PF Well we have a system of health here where it’s just so completely credential driven. But like if you think—I remember there was during—it might have been the sixties in China. There was a book called The Barefoot Doctor’s Manual. And you would get that, and it would tell you, it had pictures like “How to Deliver a Baby”. [RZ chuckles] Because there weren’t enough doctors [right], and there were a lot of people. So you had to get the information out [sure] and certain people would take on responsibility [right]. And I think I’ve got right, like I might have that story off. But I remember going and looking for it. I had it as a kid. For some reason I had a copy of this book and it was very hard to find any information about it but I remember it very clearly. So you’re gonna transfer the information and if you think about, you know, the blood pressure monitor that tells you how to adjust your life uh in an Android app that runs in all countries, it’s an incredible life giving tool.

RZ Yeah. Without a doubt.

[29:54]

PF So if you get the blood pressure monitor down to below a dollar and it runs on an Android smartphone that everybody already has, and talks, god forgive me, through Bluetooth [yeah], you’re probably going to save hundreds of thousands of lives.

RZ Probably.

PF You know and then on the flip side: we, here in the first world, we tend to talk about how scary it is when ATNA which is a terrifying company that doesn’t know how to build a good website that provides my health care here at—at Postlight. We worry about what it’s going to do with that data. Cuz it gets to track us our entire lives and we—there’s no trust or transparency with who has our health data. I’ve got health data scattered all around the world, right? It’s probably stored in, you know—

RZ Yeah, I mean, every time you have to claim coverage [right], they have the story.

PF There is stuff about me and my body in databases in—all around America. I’m sure, right? So—

RZ Yeah, I mean, that’s good, no?

PF It is and it isn’t! Sometimes you think—but if you think about them taking away your health coverage because they’re able to aggregate three or four data sources, and do some data mining. It’s not—it’s not good, it’s really bad.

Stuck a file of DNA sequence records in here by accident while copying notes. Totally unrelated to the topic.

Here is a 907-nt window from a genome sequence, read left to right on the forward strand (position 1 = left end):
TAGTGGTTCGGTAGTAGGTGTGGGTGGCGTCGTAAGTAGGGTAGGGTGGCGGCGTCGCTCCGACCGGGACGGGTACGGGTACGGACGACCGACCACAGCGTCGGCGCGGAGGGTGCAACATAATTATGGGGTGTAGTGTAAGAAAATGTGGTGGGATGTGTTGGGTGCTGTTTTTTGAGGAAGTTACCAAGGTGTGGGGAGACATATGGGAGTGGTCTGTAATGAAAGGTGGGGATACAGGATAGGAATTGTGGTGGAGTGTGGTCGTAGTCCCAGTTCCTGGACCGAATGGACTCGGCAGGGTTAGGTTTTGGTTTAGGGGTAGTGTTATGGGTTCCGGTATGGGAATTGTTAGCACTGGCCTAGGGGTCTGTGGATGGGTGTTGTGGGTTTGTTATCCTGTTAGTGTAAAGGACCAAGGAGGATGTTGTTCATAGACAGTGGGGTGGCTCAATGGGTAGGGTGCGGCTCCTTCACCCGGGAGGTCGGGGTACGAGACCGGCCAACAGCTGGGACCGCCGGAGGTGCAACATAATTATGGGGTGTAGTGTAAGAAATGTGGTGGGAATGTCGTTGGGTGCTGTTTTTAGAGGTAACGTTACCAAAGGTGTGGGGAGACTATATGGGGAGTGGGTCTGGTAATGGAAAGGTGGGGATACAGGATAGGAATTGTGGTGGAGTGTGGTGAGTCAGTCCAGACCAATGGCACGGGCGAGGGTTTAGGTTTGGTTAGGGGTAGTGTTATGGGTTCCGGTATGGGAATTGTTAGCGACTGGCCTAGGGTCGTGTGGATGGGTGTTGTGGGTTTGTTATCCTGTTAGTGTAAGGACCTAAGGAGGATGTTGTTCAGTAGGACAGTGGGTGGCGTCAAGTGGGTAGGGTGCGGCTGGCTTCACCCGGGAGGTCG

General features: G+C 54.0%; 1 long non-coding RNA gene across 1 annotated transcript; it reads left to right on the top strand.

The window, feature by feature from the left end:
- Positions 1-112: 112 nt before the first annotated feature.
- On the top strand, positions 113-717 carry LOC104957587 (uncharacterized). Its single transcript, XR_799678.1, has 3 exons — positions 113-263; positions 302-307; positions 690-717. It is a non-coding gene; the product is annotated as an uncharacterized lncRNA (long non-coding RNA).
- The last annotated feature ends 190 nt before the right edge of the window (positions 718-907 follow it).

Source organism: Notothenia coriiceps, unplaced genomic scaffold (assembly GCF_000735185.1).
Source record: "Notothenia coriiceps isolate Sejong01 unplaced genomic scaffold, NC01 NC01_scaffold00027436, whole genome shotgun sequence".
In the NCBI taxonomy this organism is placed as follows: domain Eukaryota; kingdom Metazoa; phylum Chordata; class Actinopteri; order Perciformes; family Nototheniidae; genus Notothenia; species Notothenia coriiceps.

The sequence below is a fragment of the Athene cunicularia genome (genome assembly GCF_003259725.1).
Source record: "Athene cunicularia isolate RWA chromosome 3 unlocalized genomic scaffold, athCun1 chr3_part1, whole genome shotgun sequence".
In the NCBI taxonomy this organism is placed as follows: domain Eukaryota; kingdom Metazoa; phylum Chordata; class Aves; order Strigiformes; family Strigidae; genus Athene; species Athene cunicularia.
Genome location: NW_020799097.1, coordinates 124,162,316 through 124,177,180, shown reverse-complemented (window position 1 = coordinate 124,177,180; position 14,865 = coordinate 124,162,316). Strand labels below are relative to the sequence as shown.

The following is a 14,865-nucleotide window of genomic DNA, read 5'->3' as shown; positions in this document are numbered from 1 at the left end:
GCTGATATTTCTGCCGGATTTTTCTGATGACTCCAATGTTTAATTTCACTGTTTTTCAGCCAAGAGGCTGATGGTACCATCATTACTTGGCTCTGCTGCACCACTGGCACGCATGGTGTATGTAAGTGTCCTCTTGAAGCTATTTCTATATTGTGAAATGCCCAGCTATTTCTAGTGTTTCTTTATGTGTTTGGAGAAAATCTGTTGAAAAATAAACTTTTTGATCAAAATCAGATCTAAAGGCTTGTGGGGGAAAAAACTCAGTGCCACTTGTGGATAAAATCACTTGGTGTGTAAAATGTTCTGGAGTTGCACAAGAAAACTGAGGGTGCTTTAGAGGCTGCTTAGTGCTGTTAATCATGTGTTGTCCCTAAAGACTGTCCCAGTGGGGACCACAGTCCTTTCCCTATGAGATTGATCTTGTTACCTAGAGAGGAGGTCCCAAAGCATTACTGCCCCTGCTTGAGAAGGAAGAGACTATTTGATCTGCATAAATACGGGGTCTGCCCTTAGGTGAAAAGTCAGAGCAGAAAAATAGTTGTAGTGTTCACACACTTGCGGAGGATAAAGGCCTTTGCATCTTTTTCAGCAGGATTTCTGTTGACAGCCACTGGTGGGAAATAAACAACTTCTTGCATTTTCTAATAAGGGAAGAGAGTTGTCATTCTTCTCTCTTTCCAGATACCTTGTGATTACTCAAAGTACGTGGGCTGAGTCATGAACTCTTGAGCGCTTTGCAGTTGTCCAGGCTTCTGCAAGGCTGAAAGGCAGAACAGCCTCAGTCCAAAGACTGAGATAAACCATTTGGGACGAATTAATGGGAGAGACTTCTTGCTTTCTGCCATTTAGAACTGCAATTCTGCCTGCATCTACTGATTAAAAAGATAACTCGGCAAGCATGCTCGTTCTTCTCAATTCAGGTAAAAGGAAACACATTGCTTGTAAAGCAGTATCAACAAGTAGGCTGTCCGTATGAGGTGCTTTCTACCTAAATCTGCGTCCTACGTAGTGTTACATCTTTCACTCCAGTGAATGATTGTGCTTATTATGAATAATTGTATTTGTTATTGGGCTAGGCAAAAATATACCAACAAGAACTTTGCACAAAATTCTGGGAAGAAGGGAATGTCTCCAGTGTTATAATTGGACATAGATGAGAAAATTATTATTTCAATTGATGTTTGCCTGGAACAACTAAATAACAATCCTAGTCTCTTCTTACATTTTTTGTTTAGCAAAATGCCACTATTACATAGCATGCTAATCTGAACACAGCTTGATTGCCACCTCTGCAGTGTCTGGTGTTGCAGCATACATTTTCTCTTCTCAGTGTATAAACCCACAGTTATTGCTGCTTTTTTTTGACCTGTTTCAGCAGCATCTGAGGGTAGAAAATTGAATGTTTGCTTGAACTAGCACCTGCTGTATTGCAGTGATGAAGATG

RZ Data mining meaning you’re too risky, we want you off.

PF Yeah, right. And, you know, we’re covered by our—our corporate care here which gives us a buffer but I didn’t have that for—honestly this is one of the first times in my life except for when I was an editor at Harper’s that I’ve had stable health insurance [right]. Like I had to start a company to get it.

RZ Well, you didn’t have to start company to get it but—

PF No I might—

RZ But point taken.

PF There were other ways I could’ve gone. Look, I [stammers] the point I’m getting at here is just that it’s—it’s such a big subject and so . . . like there’s no way to even find out half the time. Like there’s—there’s probably somebody working on that blood pressure [oh there’s no doubt] compliance tool.

[31:33]

RZ They’re starting to head in that direction cuz they see opportunity there. No doubt about it.

PF What we hear about are the ones that are purely money driven. Right? We hear about the ones that get 20 million dollars in its own Crunchbase and—

RZ Well they are money driven!

PF Some of them aren’t. Some of them—I’m sure there’s somebody actually thinking about the cheapest way to get—

RZ Like the Bates’ Foundation Grant uh—

PF That’s the thing like what are they thinking about blood pressure in Android, right?

RZ No, that’s true. I mean . . . I think that’s ok. I think good money driven motivations lead to tons of innovations or—

PF No, I’m not arguing against capitalism—

RZ No, it’ll happen both ways.